1981 Canadian Grand Prix
|1981 Canadian Grand Prix|
|Race 14 of 15 in the 1981 Formula One World Championship|
|Date||27 September 1981|
|Official name||XX Grand Prix du Canada|
Circuit Île Notre-Dame|
Montreal, Quebec, Canada
|Course||Temporary street circuit|
|Course length||4.410 km (2.740 mi)|
|Distance||63 laps, 277.830 km (172.636 mi)|
|Scheduled distance||70 laps, 308.700 km (191.817 mi)|
|Weather||Wet and cold with temperatures up to 20 °C (68 °F); wind speeds up to 15 kilometres per hour (9.3 mph)|
|Time||1:49.475 on lap 43|
The race was run in wet conditions, and ended after 63 of the scheduled 70 laps due to the two-hour time limit. Frenchman Jacques Laffite won in a Ligier-Matra, with Northern Ireland's John Watson second in a McLaren-Ford and local hero Gilles Villeneuve third in a Ferrari. Brazilian Nelson Piquet finished fifth in his Brabham-Ford, having started from pole position, while Drivers' Championship rival, Argentine Carlos Reutemann, could only manage tenth in his Williams-Ford. Piquet thus moved within one point of Reutemann with one race to go, while the win gave Laffite an outside chance of the title. Despite both Reutemann and Australian teammate Alan Jones failing to score, Williams clinched the Constructors' Championship.
This would turn out to be Laffite's final F1 victory, as well as the last for the Ligier team for fifteen years, until the 1996 Monaco Grand Prix. It was also the last time the Canadian Grand Prix was held in the fall, as the race would move to June the following year.
Prior to the race, Alan Jones announced that he was retiring from the sport after clinching the title the previous year. Rumors were also spreading around in paddock that Niki Lauda had tested for McLaren at Donington Park and that he was planning a comeback.
Nelson Piquet clinched pole with a time of 1:29.221, with rival Carlos Reutemann alongside him on the front row. The top ten were completed by: Jones, Prost, Mansell, Rebaque, de Angelis, Arnoux, Watson and Laffite respectively.
The race start was marred with bad weather. Immediately after the start, Jones took the lead after a minor collision with Reutemann which left Reutemann behind. Toward the middle of the pack, Arnoux and Pironi had a collision with resulted in Arnoux spinning out of the race. On lap 7, Jones spun and Piquet had to take evasive action, resulting in both drivers dropping down the pecking order. Prost took the lead with Laffite, who had climbed from tenth, second. Prost's lead did not last long, as Laffite overtook him on lap 13, and kept the lead to the end of the race.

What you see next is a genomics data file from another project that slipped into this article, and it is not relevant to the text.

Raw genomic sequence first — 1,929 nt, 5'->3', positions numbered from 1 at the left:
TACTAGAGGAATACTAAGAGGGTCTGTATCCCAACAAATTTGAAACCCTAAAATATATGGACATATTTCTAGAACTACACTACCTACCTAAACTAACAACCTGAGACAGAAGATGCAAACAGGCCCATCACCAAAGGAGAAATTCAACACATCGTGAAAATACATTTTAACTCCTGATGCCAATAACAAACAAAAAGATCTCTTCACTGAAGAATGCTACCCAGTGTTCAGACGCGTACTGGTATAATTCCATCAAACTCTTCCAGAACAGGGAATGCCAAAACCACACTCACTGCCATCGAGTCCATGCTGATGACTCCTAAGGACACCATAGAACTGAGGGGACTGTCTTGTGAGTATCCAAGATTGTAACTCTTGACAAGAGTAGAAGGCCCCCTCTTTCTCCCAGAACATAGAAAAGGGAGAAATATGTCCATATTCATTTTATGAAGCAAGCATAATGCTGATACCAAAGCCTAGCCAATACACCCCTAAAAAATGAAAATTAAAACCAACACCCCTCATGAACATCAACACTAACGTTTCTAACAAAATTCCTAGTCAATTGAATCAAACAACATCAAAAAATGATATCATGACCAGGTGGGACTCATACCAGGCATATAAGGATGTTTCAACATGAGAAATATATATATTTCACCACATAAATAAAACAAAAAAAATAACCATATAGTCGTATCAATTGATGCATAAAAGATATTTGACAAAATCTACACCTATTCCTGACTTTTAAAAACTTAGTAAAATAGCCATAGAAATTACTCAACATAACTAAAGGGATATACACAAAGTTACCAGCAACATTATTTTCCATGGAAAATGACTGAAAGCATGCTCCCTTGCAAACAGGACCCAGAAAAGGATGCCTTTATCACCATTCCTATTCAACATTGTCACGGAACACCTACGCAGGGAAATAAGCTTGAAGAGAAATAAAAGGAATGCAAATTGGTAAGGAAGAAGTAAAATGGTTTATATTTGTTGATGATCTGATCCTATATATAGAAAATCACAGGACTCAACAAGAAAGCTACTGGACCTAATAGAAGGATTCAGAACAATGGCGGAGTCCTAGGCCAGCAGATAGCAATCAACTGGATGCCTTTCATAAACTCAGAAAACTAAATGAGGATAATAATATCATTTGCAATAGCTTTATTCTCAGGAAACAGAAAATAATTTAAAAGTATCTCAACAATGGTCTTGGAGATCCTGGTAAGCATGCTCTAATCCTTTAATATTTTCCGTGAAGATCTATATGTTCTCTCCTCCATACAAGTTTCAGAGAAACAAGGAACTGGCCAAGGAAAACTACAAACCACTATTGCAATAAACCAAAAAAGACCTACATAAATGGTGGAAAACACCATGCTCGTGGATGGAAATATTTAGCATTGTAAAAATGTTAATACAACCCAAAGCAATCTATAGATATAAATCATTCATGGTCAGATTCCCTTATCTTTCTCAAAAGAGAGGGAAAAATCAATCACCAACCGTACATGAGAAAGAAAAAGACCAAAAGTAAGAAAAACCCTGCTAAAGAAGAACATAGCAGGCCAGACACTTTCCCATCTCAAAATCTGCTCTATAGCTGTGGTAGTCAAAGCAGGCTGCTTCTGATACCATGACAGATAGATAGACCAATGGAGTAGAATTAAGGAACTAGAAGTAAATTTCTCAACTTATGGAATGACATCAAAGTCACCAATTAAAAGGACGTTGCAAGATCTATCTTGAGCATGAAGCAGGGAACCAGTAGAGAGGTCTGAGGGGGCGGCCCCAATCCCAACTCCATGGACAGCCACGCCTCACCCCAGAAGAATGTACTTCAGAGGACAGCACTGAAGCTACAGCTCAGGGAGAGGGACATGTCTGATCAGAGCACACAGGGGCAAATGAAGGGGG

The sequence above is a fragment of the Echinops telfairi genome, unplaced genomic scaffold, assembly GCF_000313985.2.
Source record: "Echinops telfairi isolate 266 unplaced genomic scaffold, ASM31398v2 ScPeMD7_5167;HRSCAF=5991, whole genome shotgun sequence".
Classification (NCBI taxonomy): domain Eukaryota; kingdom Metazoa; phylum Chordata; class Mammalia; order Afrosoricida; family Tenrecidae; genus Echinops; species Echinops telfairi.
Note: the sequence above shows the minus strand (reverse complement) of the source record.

Villeneuve had a minor accident that damaged his front wing. The wing flew up only to be stuck up in the air, blocking Villeneuve's race-line vision. With his forward vision impaired, he used his peripheral vision to navigate using the yellow track markers as reference. After racing this way for minutes he used vibration on the ribbed curbing, to the point it flew off the car. This way he managed to keep control until the end of the race, without a front wing and under the rain.
Prost was eventually overtaken by Villeneuve and Watson, before retiring with an accident on lap 48. Watson was able to catch and pass Villeneuve a few laps later and the two finished second and third respectively, with Villeneuve clinching his third and last podium of the year on home soil. Bruno Giacomelli of Alfa Romeo, who had started fifteenth, came home fourth, with pole-man Piquet coming in behind him.
|7||11||Elio de Angelis||Lotus-Ford||1:30.231||+1.020|
|13||8||Andrea de Cesaris||McLaren-Ford||1:31.507||+2.296|
|15||23||Bruno Giacomelli||Alfa Romeo||1:31.600||+2.389|
|16||22||Mario Andretti||Alfa Romeo||1:31.740||+2.529|
Championship standings after the race
- Note: Only the top five positions are included for both sets of standings.
- "Weather information for the "1981 Canadian Grand Prix"". The Old Farmers' Almanac. Retrieved 8 September 2014.
- Jenkinson, Denis (November 1981). "The Canadian Grand Prix: Heroes all". Motor Sport. p. 72. Retrieved 17 February 2018.
- "1981 Canadian Grand Prix". formula1.com. Archived from the original on 12 June 2014. Retrieved 23 December 2015.
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1982 Canadian Grand Prix